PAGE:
Quote:
Originally Posted by Novelty Bobble View Post
I think the only way to know what people think is to ask them, that is what the poll did and the results do show that he was by far the biggest reason why people didn't vote labour.

I'm not sure what other cite would carry greater wieght, what would convince you that he was the biggest factor?
An opinion poll, and an ephemeral one at that (tell us your thoughts on why you didn't do something) carries little weight relative to the facts in front of our faces. Red heartland seats like Blyth, Don Valley, Bishop Auckland, Bolsover going blue? Sorry, can't be happening - they've returned labour candidates forever, they'd elect an inanimate object with a red rosette before voting conservative. You can't seriously think they swung against their DNA because they didn't really like Corbyn, weren't sure of his policies (esp when they voted for him, and them, last time out)? Obviously it was brexit.

Last edited by Busy Scissors; 12-14-2019 at 02:50 PM.
  #272  
Old 12-14-2019, 03:01 PM
Mrs McGinty is offline
Guest
 
Join Date: Sep 2010
Posts: 225
Quote:
Originally Posted by Busy Scissors View Post
An opinion poll, and an ephemeral one at that (tell us your thoughts on why you didn't do something) carries little weight relative to the facts in front of our faces. Red heartland seats like Blyth, Don Valley, Bishop Auckland, Bolsover going blue? Sorry, can't be happening - they've returned labour candidates forever, they'd elect an inanimate object with a red rosette before voting conservative. You can't seriously think they swung against their DNA because they didn't really like Corbyn, weren't sure of his policices? Obviously it was brexit.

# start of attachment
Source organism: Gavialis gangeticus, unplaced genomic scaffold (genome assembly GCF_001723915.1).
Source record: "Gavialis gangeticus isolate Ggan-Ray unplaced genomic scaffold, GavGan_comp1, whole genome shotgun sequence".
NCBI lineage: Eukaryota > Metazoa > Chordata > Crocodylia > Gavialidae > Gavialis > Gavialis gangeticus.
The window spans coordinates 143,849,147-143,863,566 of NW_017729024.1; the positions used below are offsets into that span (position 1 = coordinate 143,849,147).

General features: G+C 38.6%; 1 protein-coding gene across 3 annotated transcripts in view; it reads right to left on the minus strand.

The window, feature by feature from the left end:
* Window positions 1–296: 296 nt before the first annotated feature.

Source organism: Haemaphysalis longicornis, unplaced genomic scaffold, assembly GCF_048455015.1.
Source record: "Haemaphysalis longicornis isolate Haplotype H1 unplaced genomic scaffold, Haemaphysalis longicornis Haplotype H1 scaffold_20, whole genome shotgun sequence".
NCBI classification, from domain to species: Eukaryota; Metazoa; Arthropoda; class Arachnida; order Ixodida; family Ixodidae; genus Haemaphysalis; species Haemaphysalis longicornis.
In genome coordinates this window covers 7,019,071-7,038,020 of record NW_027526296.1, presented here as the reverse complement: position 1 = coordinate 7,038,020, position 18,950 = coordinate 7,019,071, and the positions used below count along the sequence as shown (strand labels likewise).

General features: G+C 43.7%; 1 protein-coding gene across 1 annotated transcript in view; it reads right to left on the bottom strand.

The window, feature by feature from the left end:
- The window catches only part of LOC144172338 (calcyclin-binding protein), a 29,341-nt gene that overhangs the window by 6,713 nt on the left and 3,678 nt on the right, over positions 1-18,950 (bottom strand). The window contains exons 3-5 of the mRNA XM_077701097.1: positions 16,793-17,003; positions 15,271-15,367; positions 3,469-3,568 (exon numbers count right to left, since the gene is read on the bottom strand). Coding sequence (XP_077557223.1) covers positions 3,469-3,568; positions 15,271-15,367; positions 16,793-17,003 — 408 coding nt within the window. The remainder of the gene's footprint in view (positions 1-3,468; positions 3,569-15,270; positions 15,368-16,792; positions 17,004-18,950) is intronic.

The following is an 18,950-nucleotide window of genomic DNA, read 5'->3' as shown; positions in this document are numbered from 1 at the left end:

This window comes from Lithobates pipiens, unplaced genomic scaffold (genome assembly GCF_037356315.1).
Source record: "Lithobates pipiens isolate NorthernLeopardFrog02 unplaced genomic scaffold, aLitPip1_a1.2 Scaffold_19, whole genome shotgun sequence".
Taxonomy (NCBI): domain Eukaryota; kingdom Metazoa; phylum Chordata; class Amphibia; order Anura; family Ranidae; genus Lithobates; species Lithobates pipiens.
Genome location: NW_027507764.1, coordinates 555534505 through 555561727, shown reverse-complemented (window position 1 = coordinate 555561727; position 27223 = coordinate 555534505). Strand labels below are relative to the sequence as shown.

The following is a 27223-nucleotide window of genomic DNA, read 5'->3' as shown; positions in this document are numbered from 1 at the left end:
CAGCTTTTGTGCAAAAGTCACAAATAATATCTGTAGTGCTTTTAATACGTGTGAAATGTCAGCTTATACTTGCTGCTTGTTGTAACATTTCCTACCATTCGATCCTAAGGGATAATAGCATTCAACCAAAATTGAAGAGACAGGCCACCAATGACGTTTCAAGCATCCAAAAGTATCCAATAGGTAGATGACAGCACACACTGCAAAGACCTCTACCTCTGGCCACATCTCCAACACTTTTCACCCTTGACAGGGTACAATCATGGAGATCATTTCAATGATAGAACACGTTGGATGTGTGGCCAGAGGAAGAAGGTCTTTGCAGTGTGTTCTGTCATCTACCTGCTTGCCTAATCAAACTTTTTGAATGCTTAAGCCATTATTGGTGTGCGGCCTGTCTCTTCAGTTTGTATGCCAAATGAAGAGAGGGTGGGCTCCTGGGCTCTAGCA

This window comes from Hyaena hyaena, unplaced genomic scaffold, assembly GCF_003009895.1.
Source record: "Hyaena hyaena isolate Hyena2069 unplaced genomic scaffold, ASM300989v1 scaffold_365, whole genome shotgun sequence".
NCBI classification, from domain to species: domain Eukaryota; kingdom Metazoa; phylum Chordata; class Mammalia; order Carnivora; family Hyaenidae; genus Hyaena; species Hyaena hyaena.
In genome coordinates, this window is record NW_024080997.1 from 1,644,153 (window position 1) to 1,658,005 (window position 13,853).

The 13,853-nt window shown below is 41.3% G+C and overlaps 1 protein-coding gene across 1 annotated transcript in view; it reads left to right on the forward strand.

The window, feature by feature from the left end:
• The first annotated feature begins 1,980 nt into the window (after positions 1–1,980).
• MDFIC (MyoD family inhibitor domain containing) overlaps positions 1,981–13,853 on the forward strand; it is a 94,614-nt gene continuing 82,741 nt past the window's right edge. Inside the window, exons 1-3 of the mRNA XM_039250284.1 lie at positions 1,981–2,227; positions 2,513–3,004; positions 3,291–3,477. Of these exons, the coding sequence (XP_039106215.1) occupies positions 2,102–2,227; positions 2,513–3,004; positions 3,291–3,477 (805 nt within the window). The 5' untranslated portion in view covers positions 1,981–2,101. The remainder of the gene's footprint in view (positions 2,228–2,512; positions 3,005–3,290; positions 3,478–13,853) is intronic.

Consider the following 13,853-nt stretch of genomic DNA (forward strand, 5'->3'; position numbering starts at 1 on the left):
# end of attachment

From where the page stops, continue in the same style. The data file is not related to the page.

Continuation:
The evidence is overwhelming that Corbyn was the number one problem. That doesn't exclude brexit - his shambolic handling of the issue was just further confirmation of what everyone but his cultists knew already.

To keep denying it makes his supporters look every bit as deluded - or disingenuous - as the climate deniers or anti-vaxxers.
  #273  
Old 12-14-2019, 03:02 PM
Alessan's Avatar
Alessan is offline
Guest
 
Join Date: Jul 2000
Location: Tel Aviv
Posts: 25,052
Why can’t it be both?
  #274  
Old 12-14-2019, 04:08 PM
Novelty Bobble is offline
Guest
 
Join Date: Nov 2009
Location: South East England
Posts: 9,432
Quote:
Originally Posted by Busy Scissors View Post
An opinion poll, and an ephemeral one at that (tell us your thoughts on why you didn't do something) carries little weight relative to the facts in front of our faces. Red heartland seats like Blyth, Don Valley, Bishop Auckland, Bolsover going blue? Sorry, can't be happening - they've returned labour candidates forever, they'd elect an inanimate object with a red rosette before voting conservative. You can't seriously think they swung against their DNA because they didn't really like Corbyn, weren't sure of his policies (esp when they voted for him, and them, last time out)? Obviously it was brexit.
how else would we get a better or more accurate answer? and what do you mean "ephemeral" Opinium are an accurate and well respected polling organisation.

Look, Labour MP's say Corbyn is the biggest problem, so do the actual people who chose not to vote labour, leadership popularity polling backs this up, as do journalists, as do people who are from those actual areas. Bishop Auckland, Darlington, Sedgefield, Workington....these are all areas that I have close personal contact with. It is where I was born, it is where family and friends still live.

But somehow that answer, backed up with both anecdote and hard facts, is not credible? Certainly that seems to have been the denialist postition taken by the Corbyn faction and I can hardly blame them for wishing to ignore it, but how do you profit from not taking that lesson on board?

I ask you, in all honesty and clarity and I would appreciate a straight answer, If all the above does not convince you, what would? What evidence could be presented that would prompt you to say "Corbyn was the biggest issue"
__________________
I'm saving this space for the first good insult hurled my way

Last edited by Novelty Bobble; 12-14-2019 at 04:10 PM.
  #275  
Old 12-14-2019, 04:17 PM
Ryan_Liam is offline
Guest
 
Join Date: Nov 2002
Location: Manchester, England
Posts: 4,206
Quote:
Originally Posted by Busy Scissors View Post